------------------------------------------- Comp. Side B | | Solder Side A ----------------------|----|--------------- Speaker Left - | 22 | Speaker Left + - | 21 | Speaker Right - Coin | 20 | Speaker Right + Green | 19 | Sync Red | 18 | Blue - | 17 | - Foot Pedal "blue" | 16 | - Foot Pedal "orange" | 15 | - Fire Left | 14 | - Fire Right | 13 | - Left | 12 | - Right | 11 | Test Down | 10 | Service Up | 9 | - Start | 8 | - -12V | 7 | -12V -5V | 6 | -5V +12V | 5 | +12V +5V | 4 | +5V +5V | 3 | +5V GND | 2 | GND GND | 1 | GND ----------------------|----|--------------- - No connection
There were multiple connections to a number of the power & ground pins that reflect the routing around the cab to various other places. Most notably the start lamp was wired to +5V and thus would be always on and I'd need to separate the individual wires out to find it.
Looking around the internet at a number of different pinouts and a few shout outs on various forums yielded no leads on a matching game for this pinout. Further, the 4-way yoke, single start button and horizontal front facing monitor narrowed the choice of compatible games to near zero. As far we could determine, despite being a universal moniker cabinet only Buck Rogers naturally fits in its factory form. The conclusion was to try to put Buck Rogers in the cabinet but I was missing one significant piece - the foot pedal - entirely :(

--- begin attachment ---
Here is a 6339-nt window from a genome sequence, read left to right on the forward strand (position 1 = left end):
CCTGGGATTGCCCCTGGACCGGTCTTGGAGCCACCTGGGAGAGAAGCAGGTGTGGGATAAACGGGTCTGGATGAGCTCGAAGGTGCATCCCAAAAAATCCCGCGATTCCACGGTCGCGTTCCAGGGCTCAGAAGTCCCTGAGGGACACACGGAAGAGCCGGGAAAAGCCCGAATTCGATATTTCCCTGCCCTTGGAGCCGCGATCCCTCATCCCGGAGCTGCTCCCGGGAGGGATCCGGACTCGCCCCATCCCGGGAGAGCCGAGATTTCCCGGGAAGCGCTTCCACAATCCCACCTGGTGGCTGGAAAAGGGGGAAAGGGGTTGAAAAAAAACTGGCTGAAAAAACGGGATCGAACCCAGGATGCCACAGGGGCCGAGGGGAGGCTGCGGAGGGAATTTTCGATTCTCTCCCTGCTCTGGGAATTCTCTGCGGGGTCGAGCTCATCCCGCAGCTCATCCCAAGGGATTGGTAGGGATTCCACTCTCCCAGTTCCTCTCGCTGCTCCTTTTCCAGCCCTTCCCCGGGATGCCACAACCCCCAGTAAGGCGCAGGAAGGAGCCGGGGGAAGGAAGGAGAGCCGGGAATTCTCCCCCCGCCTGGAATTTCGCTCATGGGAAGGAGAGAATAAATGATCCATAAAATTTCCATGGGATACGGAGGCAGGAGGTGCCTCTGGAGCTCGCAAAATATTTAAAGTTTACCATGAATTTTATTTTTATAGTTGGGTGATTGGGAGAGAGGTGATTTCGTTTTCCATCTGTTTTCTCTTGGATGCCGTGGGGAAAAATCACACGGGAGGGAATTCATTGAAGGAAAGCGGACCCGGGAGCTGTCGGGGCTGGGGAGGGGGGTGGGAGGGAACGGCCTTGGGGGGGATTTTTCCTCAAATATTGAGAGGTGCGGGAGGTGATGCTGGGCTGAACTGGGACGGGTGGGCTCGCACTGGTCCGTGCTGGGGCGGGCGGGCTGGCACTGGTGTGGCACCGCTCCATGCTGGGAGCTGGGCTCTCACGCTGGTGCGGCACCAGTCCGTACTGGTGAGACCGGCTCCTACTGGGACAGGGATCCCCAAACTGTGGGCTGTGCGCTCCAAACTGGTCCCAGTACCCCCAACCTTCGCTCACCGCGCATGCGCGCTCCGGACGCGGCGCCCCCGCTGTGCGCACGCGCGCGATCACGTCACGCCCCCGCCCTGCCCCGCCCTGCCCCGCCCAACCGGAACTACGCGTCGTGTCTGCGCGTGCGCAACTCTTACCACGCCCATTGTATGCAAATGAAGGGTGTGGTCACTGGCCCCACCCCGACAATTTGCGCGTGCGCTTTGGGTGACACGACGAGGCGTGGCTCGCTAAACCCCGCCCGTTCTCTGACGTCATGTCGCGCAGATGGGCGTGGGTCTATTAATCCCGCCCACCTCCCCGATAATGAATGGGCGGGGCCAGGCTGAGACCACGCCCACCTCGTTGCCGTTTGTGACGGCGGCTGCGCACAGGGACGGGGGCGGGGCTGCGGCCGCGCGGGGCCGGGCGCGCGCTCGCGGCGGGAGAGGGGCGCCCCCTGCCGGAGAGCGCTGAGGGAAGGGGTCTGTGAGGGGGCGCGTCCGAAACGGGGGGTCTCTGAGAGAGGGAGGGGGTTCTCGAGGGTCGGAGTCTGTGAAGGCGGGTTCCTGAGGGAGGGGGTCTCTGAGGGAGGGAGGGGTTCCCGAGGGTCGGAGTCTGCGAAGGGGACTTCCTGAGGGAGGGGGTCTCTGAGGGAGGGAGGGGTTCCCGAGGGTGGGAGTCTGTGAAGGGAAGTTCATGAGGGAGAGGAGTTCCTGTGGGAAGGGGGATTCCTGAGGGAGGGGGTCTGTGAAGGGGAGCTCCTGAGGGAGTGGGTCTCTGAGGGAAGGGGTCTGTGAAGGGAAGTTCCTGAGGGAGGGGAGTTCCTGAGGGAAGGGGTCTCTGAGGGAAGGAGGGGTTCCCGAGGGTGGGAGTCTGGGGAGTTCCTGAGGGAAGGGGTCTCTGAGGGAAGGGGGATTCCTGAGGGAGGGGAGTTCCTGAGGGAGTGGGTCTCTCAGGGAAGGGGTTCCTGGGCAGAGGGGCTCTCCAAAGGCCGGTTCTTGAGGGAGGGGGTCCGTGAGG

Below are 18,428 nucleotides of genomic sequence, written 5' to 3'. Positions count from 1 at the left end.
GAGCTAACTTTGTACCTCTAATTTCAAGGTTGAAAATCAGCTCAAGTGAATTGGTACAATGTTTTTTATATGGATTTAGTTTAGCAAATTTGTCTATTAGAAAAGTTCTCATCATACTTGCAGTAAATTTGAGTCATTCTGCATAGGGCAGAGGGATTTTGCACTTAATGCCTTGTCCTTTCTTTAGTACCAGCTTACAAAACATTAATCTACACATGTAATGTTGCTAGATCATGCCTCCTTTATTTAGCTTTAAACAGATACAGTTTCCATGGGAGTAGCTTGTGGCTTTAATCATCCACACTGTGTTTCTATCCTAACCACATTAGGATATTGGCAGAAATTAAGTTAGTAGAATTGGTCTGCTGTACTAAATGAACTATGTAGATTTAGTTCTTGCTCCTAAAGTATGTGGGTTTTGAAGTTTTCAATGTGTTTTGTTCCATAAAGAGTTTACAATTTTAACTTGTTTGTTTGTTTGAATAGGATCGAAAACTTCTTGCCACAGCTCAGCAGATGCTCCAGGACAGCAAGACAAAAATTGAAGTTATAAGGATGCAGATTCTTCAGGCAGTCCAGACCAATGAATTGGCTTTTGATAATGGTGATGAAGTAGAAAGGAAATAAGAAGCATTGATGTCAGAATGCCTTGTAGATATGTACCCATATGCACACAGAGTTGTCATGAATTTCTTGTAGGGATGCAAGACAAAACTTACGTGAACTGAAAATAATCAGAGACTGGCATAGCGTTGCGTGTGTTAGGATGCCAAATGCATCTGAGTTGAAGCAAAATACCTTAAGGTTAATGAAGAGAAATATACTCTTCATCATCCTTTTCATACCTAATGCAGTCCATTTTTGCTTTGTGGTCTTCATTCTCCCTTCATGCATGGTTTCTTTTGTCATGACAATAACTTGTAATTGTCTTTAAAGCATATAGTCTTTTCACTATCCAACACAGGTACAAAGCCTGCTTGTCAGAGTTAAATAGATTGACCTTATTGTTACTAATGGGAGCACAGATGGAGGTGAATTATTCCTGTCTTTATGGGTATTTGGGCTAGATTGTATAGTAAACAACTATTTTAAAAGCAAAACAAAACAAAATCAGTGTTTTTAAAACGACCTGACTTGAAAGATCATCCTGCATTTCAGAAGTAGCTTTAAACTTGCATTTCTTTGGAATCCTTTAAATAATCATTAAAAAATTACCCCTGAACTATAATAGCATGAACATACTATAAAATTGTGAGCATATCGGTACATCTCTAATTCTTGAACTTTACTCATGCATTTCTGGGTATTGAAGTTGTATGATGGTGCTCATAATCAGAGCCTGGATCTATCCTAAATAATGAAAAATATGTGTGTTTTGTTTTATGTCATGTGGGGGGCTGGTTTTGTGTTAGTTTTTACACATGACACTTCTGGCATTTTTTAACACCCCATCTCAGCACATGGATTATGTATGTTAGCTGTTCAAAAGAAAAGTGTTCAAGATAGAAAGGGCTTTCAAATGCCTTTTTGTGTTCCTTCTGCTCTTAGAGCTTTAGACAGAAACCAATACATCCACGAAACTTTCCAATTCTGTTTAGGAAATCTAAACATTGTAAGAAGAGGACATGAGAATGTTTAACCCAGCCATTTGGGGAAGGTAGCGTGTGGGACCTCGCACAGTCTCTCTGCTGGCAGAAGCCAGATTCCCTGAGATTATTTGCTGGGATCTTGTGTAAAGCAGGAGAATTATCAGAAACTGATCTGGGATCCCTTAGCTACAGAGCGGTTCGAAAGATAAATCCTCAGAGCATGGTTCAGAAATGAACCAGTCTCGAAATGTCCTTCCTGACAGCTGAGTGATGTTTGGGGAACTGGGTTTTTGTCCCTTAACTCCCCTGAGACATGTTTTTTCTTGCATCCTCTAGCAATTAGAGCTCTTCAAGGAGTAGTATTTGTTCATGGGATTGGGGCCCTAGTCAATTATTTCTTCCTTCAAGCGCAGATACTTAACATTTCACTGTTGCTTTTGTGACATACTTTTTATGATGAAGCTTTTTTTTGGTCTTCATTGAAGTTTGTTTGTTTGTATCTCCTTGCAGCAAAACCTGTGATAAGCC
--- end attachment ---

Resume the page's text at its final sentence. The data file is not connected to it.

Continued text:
The power cable still had the voltage warning label attached and I changed over the power plug to the usual IEC-C14 style I'd been using for native 220V-240V powered games. I didn't power on before first going over the IGR power supply and monitor chassis to remove all the guano and make any repairs first.
The IGR elettronica M1010 power supply was in excellent condition. The labels were pristine and suitable for making reproductions if needed.
The IGR power supply only needed a blow out with the an air duster and a wipe with a cloth to clean it up. None of the guano had got inside. Testing on the bench showed it was working fine and it ran with a dummy load for several hours without issue.
A video was posted on the Dragons Lair Fans forum showing the remains of a severely
vandalized arcade collection in Germany (a.k.a the "Vossen" arcade):
There in the distance at 4:09 and close up at 5:09 can be seen what remains of a Zaccaria Buck Rogers cockpit :(